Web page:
Vino is a Virtual Network Computing (VNC) server for GNOME. It allows remote users to connect to a running GNOME session using VNC.
It was found that Vino transmitted all clipboard activity on the system running Vino to all clients connected to port 5900, even those who had not authenticated. A remote attacker who is able to access port 5900 on a system running Vino could use this flaw to read clipboard data without authenticating. (CVE-2012-4429)
Two out-of-bounds memory read flaws were found in the way Vino processed client framebuffer requests in certain encodings. An authenticated client could use these flaws to send a specially-crafted request to Vino, causing it to crash. (CVE-2011-0904, CVE-2011-0905)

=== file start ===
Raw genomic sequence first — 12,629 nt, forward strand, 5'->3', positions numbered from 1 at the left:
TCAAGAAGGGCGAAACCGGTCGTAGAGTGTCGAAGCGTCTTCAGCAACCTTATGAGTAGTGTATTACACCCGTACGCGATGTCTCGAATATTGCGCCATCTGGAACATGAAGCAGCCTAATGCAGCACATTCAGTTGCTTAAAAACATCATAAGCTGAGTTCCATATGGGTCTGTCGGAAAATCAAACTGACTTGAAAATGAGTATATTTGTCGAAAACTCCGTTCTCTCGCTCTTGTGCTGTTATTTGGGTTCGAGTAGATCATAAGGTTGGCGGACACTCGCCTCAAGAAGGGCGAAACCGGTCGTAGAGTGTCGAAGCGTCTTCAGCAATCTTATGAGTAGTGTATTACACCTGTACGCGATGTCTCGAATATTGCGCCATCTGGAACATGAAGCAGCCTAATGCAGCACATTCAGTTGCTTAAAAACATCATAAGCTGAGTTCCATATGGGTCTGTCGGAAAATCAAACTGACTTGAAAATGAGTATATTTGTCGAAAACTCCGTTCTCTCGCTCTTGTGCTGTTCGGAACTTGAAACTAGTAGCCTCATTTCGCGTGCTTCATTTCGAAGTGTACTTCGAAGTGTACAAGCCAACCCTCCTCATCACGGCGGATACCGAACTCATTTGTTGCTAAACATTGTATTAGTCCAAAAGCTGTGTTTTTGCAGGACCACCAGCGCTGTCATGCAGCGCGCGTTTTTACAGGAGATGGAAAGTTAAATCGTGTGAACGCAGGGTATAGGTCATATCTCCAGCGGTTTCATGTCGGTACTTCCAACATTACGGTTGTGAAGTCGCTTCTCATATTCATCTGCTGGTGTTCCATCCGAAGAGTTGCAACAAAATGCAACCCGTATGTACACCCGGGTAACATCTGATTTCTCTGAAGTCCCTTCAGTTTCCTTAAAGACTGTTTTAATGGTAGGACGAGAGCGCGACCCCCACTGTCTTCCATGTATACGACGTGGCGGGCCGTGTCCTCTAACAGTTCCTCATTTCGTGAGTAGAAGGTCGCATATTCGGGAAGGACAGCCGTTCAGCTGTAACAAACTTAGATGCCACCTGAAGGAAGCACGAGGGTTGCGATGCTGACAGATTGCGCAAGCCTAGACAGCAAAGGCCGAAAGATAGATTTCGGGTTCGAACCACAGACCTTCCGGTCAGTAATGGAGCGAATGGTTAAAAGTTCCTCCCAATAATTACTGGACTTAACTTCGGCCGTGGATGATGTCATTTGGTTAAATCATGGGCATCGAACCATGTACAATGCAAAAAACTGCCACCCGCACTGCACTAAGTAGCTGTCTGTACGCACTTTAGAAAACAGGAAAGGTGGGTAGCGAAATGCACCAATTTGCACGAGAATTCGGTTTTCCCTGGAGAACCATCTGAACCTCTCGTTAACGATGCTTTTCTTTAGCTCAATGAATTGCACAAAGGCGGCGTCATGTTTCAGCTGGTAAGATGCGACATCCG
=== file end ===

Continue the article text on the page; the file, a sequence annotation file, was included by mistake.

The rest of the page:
In certain circumstances, the vino-preferences dialog box incorrectly indicated that Vino was only accessible from the local network. This could confuse a user into believing connections from external networks are not allowed (even when they are allowed). With this update, vino-preferences no longer displays connectivity and reachable information. (CVE-2011-1164)
There was no warning that Universal Plug and Play (UPnP) was used to open ports on a user's network router when the "Configure network automatically to accept connections" option was enabled (it is disabled by default) in the Vino preferences. This update changes the option's description to avoid the risk of a UPnP router configuration change without the user's consent. (CVE-2011-1165)
All Vino users should upgrade to this updated package, which contains backported patches to resolve these issues. The GNOME session must be restarted (log out, then log back in) for this update to take effect.